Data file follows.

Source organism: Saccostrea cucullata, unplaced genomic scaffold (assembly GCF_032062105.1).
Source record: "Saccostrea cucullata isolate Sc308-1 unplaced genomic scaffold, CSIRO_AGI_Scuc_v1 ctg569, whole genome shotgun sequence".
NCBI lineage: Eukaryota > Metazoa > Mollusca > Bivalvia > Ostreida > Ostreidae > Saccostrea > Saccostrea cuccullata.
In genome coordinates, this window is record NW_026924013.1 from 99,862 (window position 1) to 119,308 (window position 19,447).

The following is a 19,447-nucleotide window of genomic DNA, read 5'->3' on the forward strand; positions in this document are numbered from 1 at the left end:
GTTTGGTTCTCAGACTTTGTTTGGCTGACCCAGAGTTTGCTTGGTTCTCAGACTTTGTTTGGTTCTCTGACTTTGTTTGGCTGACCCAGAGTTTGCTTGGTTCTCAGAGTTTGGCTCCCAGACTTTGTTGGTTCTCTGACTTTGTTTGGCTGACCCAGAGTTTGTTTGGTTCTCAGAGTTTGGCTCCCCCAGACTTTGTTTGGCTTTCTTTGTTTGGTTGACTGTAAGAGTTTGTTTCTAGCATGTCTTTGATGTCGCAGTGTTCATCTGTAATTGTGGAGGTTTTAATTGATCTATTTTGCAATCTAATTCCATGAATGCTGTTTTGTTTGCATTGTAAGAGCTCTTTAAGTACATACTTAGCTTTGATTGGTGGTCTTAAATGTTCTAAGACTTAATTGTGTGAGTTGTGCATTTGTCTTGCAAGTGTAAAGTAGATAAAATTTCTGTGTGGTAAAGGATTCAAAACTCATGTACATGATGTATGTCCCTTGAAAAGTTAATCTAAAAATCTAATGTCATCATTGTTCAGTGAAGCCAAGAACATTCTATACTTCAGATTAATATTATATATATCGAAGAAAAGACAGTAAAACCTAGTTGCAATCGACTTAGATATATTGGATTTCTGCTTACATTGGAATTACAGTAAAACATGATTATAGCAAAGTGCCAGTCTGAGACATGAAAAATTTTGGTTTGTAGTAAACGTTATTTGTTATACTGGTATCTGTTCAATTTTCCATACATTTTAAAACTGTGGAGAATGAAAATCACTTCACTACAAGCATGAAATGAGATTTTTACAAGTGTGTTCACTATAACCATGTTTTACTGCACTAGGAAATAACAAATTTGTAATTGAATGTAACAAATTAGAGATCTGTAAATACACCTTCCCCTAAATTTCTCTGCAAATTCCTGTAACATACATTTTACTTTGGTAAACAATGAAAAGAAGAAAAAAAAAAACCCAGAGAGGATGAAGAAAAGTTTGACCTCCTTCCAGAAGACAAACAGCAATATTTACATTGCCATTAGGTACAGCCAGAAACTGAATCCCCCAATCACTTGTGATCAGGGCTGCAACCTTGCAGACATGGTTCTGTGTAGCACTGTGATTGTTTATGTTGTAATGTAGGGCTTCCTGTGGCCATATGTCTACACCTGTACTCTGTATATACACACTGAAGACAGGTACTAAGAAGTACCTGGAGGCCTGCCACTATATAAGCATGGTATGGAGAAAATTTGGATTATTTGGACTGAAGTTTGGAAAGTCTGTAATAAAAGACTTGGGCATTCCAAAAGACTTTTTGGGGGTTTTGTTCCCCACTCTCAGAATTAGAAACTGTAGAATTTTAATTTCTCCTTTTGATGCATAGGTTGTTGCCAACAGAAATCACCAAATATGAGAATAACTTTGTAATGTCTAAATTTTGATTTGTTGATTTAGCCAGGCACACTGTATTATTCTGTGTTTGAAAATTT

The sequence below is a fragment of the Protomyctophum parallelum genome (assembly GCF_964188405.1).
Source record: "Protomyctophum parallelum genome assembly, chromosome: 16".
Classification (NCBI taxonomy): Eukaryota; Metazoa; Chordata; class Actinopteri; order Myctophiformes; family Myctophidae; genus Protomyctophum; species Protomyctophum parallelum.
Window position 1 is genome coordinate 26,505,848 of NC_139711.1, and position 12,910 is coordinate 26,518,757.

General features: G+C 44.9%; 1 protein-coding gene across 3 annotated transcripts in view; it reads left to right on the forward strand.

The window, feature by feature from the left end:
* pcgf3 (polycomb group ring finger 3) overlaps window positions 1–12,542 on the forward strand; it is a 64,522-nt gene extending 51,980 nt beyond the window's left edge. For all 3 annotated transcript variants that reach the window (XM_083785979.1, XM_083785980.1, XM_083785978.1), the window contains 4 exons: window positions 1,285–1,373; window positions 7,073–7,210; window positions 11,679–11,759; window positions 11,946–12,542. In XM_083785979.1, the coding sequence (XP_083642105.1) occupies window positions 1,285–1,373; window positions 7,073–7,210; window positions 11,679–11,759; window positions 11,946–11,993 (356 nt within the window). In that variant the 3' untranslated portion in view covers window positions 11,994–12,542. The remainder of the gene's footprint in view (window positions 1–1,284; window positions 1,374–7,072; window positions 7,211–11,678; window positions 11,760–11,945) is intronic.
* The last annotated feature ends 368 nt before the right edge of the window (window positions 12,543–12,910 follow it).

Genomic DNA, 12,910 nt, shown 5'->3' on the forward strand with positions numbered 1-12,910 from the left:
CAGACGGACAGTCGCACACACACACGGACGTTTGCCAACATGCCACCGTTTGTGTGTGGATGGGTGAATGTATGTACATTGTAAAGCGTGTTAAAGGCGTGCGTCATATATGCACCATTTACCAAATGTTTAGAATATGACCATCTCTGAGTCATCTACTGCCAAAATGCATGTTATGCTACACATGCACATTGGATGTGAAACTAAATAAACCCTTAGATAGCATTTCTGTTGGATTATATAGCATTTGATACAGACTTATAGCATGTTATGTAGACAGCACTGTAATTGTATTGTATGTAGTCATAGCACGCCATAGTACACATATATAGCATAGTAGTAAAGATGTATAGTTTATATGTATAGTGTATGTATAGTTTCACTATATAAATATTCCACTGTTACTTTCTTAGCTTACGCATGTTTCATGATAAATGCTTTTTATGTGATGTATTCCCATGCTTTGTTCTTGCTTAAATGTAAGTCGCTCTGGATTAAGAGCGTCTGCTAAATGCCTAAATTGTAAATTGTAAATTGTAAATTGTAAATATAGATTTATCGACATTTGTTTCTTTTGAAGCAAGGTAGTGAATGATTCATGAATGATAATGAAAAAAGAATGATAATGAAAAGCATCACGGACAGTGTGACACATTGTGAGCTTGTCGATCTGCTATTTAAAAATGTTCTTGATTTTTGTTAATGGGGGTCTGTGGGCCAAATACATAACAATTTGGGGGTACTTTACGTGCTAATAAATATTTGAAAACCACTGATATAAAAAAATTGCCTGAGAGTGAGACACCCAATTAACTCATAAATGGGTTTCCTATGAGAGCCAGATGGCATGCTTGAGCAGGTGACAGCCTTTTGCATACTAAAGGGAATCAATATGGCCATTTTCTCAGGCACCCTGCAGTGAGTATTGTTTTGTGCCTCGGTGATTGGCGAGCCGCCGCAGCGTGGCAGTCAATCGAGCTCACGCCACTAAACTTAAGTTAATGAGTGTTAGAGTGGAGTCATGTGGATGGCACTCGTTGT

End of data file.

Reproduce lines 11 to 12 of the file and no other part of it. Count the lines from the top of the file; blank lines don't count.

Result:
General features: G+C 44.9%; 1 protein-coding gene across 3 annotated transcripts in view; it reads left to right on the forward strand.

The window, feature by feature from the left end: